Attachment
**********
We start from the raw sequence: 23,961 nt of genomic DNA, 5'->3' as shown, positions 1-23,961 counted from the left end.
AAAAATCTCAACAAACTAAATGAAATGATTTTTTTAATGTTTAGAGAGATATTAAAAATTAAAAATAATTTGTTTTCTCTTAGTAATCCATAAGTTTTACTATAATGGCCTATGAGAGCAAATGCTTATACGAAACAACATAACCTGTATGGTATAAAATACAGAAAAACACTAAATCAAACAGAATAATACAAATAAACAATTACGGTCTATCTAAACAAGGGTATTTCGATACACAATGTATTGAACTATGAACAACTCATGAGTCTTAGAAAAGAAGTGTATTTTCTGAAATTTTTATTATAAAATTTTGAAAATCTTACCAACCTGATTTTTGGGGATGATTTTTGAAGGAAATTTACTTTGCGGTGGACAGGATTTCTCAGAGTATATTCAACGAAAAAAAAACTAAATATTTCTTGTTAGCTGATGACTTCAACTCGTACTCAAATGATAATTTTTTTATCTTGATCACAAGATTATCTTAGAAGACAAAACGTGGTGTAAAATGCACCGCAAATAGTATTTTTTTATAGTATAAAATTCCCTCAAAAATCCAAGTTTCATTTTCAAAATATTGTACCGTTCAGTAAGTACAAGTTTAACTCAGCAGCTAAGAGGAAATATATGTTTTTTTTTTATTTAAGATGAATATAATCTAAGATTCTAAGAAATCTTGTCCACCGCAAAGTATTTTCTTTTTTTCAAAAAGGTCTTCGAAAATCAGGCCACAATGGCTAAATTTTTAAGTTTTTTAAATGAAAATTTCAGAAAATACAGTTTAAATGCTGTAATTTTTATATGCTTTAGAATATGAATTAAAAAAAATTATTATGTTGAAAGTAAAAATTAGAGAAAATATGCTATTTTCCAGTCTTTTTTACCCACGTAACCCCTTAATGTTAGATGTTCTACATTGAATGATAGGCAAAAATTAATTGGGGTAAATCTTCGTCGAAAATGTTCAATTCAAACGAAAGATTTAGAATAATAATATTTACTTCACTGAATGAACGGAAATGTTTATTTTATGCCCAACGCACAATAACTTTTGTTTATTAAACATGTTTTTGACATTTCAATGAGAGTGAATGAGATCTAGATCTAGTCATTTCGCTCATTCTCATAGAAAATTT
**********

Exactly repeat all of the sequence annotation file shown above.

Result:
We start from the raw sequence: 23,961 nt of genomic DNA, 5'->3' as shown, positions 1-23,961 counted from the left end.
AAAAATCTCAACAAACTAAATGAAATGATTTTTTTAATGTTTAGAGAGATATTAAAAATTAAAAATAATTTGTTTTCTCTTAGTAATCCATAAGTTTTACTATAATGGCCTATGAGAGCAAATGCTTATACGAAACAACATAACCTGTATGGTATAAAATACAGAAAAACACTAAATCAAACAGAATAATACAAATAAACAATTACGGTCTATCTAAACAAGGGTATTTCGATACACAATGTATTGAACTATGAACAACTCATGAGTCTTAGAAAAGAAGTGTATTTTCTGAAATTTTTATTATAAAATTTTGAAAATCTTACCAACCTGATTTTTGGGGATGATTTTTGAAGGAAATTTACTTTGCGGTGGACAGGATTTCTCAGAGTATATTCAACGAAAAAAAAACTAAATATTTCTTGTTAGCTGATGACTTCAACTCGTACTCAAATGATAATTTTTTTATCTTGATCACAAGATTATCTTAGAAGACAAAACGTGGTGTAAAATGCACCGCAAATAGTATTTTTTTATAGTATAAAATTCCCTCAAAAATCCAAGTTTCATTTTCAAAATATTGTACCGTTCAGTAAGTACAAGTTTAACTCAGCAGCTAAGAGGAAATATATGTTTTTTTTTTATTTAAGATGAATATAATCTAAGATTCTAAGAAATCTTGTCCACCGCAAAGTATTTTCTTTTTTTCAAAAAGGTCTTCGAAAATCAGGCCACAATGGCTAAATTTTTAAGTTTTTTAAATGAAAATTTCAGAAAATACAGTTTAAATGCTGTAATTTTTATATGCTTTAGAATATGAATTAAAAAAAATTATTATGTTGAAAGTAAAAATTAGAGAAAATATGCTATTTTCCAGTCTTTTTTACCCACGTAACCCCTTAATGTTAGATGTTCTACATTGAATGATAGGCAAAAATTAATTGGGGTAAATCTTCGTCGAAAATGTTCAATTCAAACGAAAGATTTAGAATAATAATATTTACTTCACTGAATGAACGGAAATGTTTATTTTATGCCCAACGCACAATAACTTTTGTTTATTAAACATGTTTTTGACATTTCAATGAGAGTGAATGAGATCTAGATCTAGTCATTTCGCTCATTCTCATAGAAAATTT